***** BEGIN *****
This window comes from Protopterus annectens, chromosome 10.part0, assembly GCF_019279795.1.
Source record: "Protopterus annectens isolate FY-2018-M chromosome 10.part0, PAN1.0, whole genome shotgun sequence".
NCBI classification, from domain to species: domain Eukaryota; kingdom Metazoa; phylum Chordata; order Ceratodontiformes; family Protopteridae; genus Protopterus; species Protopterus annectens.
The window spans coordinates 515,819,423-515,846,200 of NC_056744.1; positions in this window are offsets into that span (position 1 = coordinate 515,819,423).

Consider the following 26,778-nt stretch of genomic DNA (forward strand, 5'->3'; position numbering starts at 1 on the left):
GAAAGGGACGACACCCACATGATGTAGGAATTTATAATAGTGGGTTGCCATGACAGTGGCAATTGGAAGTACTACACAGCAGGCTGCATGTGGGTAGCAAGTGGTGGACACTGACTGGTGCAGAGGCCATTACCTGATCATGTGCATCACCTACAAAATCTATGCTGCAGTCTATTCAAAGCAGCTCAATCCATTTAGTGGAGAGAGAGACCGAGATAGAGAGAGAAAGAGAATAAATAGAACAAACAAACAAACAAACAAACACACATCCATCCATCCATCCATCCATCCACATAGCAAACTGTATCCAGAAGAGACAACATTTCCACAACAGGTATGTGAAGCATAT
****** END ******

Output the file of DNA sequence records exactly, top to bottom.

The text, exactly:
This window comes from Protopterus annectens, chromosome 10.part0, assembly GCF_019279795.1.
Source record: "Protopterus annectens isolate FY-2018-M chromosome 10.part0, PAN1.0, whole genome shotgun sequence".
NCBI classification, from domain to species: domain Eukaryota; kingdom Metazoa; phylum Chordata; order Ceratodontiformes; family Protopteridae; genus Protopterus; species Protopterus annectens.
The window spans coordinates 515,819,423-515,846,200 of NC_056744.1; positions in this window are offsets into that span (position 1 = coordinate 515,819,423).

Consider the following 26,778-nt stretch of genomic DNA (forward strand, 5'->3'; position numbering starts at 1 on the left):
GAAAGGGACGACACCCACATGATGTAGGAATTTATAATAGTGGGTTGCCATGACAGTGGCAATTGGAAGTACTACACAGCAGGCTGCATGTGGGTAGCAAGTGGTGGACACTGACTGGTGCAGAGGCCATTACCTGATCATGTGCATCACCTACAAAATCTATGCTGCAGTCTATTCAAAGCAGCTCAATCCATTTAGTGGAGAGAGAGACCGAGATAGAGAGAGAAAGAGAATAAATAGAACAAACAAACAAACAAACAAACACACATCCATCCATCCATCCATCCATCCACATAGCAAACTGTATCCAGAAGAGACAACATTTCCACAACAGGTATGTGAAGCATAT